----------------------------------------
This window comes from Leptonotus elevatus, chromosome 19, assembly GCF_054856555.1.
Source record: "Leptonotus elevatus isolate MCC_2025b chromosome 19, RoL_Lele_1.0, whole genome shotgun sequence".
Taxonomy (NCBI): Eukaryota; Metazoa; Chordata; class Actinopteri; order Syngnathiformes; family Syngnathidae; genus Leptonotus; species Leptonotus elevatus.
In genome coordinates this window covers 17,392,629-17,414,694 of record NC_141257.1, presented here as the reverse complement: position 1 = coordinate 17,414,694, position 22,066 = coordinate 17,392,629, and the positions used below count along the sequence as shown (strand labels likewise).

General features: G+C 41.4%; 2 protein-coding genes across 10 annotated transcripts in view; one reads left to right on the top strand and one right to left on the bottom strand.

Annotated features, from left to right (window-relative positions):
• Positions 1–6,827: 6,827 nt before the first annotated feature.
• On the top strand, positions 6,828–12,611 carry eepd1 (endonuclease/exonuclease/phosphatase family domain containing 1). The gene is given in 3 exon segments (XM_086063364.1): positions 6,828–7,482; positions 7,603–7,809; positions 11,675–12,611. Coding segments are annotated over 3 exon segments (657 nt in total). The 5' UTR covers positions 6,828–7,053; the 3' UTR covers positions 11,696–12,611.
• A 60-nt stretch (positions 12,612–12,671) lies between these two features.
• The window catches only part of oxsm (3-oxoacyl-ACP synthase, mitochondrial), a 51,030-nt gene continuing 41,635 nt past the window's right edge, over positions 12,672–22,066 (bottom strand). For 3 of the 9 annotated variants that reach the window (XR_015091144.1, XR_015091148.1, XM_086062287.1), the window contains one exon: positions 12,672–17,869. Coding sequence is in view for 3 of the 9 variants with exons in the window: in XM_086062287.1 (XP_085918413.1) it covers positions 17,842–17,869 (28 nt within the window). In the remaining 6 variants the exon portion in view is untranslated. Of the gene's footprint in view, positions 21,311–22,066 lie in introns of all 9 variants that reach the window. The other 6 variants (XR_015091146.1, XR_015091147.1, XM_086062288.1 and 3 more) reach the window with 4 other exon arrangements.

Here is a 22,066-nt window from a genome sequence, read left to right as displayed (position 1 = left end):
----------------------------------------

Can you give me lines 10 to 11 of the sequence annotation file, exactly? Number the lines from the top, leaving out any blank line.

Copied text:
• The window catches only part of oxsm (3-oxoacyl-ACP synthase, mitochondrial), a 51,030-nt gene continuing 41,635 nt past the window's right edge, over positions 12,672–22,066 (bottom strand). For 3 of the 9 annotated variants that reach the window (XR_015091144.1, XR_015091148.1, XM_086062287.1), the window contains one exon: positions 12,672–17,869. Coding sequence is in view for 3 of the 9 variants with exons in the window: in XM_086062287.1 (XP_085918413.1) it covers positions 17,842–17,869 (28 nt within the window). In the remaining 6 variants the exon portion in view is untranslated. Of the gene's footprint in view, positions 21,311–22,066 lie in introns of all 9 variants that reach the window. The other 6 variants (XR_015091146.1, XR_015091147.1, XM_086062288.1 and 3 more) reach the window with 4 other exon arrangements.

Here is a 22,066-nt window from a genome sequence, read left to right as displayed (position 1 = left end):